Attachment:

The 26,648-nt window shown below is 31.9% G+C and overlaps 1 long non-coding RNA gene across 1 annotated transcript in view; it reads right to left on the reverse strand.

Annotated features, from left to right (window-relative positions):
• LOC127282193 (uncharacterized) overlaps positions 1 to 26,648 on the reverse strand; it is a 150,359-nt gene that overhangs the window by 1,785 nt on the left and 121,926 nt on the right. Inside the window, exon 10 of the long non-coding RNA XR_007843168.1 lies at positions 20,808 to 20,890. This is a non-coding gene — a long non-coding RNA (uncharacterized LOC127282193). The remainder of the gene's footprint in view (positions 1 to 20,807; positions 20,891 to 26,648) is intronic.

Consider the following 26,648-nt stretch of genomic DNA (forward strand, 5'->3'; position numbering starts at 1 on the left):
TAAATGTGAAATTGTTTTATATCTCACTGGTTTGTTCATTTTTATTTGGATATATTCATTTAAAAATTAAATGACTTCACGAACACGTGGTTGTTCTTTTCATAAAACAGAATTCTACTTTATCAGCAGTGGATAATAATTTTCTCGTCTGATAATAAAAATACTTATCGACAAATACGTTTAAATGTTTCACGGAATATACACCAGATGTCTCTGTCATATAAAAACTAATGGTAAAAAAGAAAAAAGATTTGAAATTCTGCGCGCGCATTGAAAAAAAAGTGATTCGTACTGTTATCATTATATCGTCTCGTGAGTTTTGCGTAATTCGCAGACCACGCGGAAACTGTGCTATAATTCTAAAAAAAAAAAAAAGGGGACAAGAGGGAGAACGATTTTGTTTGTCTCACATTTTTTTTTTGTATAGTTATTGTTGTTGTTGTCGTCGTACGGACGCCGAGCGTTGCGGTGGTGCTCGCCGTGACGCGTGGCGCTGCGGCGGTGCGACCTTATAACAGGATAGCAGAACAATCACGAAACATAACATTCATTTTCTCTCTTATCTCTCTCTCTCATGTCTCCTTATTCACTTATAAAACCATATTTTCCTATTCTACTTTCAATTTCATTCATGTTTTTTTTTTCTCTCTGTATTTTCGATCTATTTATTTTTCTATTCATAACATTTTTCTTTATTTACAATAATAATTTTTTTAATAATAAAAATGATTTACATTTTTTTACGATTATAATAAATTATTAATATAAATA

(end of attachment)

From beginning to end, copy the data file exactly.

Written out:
The 26,648-nt window shown below is 31.9% G+C and overlaps 1 long non-coding RNA gene across 1 annotated transcript in view; it reads right to left on the reverse strand.

Annotated features, from left to right (window-relative positions):
• LOC127282193 (uncharacterized) overlaps positions 1 to 26,648 on the reverse strand; it is a 150,359-nt gene that overhangs the window by 1,785 nt on the left and 121,926 nt on the right. Inside the window, exon 10 of the long non-coding RNA XR_007843168.1 lies at positions 20,808 to 20,890. This is a non-coding gene — a long non-coding RNA (uncharacterized LOC127282193). The remainder of the gene's footprint in view (positions 1 to 20,807; positions 20,891 to 26,648) is intronic.

Consider the following 26,648-nt stretch of genomic DNA (forward strand, 5'->3'; position numbering starts at 1 on the left):
TAAATGTGAAATTGTTTTATATCTCACTGGTTTGTTCATTTTTATTTGGATATATTCATTTAAAAATTAAATGACTTCACGAACACGTGGTTGTTCTTTTCATAAAACAGAATTCTACTTTATCAGCAGTGGATAATAATTTTCTCGTCTGATAATAAAAATACTTATCGACAAATACGTTTAAATGTTTCACGGAATATACACCAGATGTCTCTGTCATATAAAAACTAATGGTAAAAAAGAAAAAAGATTTGAAATTCTGCGCGCGCATTGAAAAAAAAGTGATTCGTACTGTTATCATTATATCGTCTCGTGAGTTTTGCGTAATTCGCAGACCACGCGGAAACTGTGCTATAATTCTAAAAAAAAAAAAAAGGGGACAAGAGGGAGAACGATTTTGTTTGTCTCACATTTTTTTTTTGTATAGTTATTGTTGTTGTTGTCGTCGTACGGACGCCGAGCGTTGCGGTGGTGCTCGCCGTGACGCGTGGCGCTGCGGCGGTGCGACCTTATAACAGGATAGCAGAACAATCACGAAACATAACATTCATTTTCTCTCTTATCTCTCTCTCTCATGTCTCCTTATTCACTTATAAAACCATATTTTCCTATTCTACTTTCAATTTCATTCATGTTTTTTTTTTCTCTCTGTATTTTCGATCTATTTATTTTTCTATTCATAACATTTTTCTTTATTTACAATAATAATTTTTTTAATAATAAAAATGATTTACATTTTTTTACGATTATAATAAATTATTAATATAAATA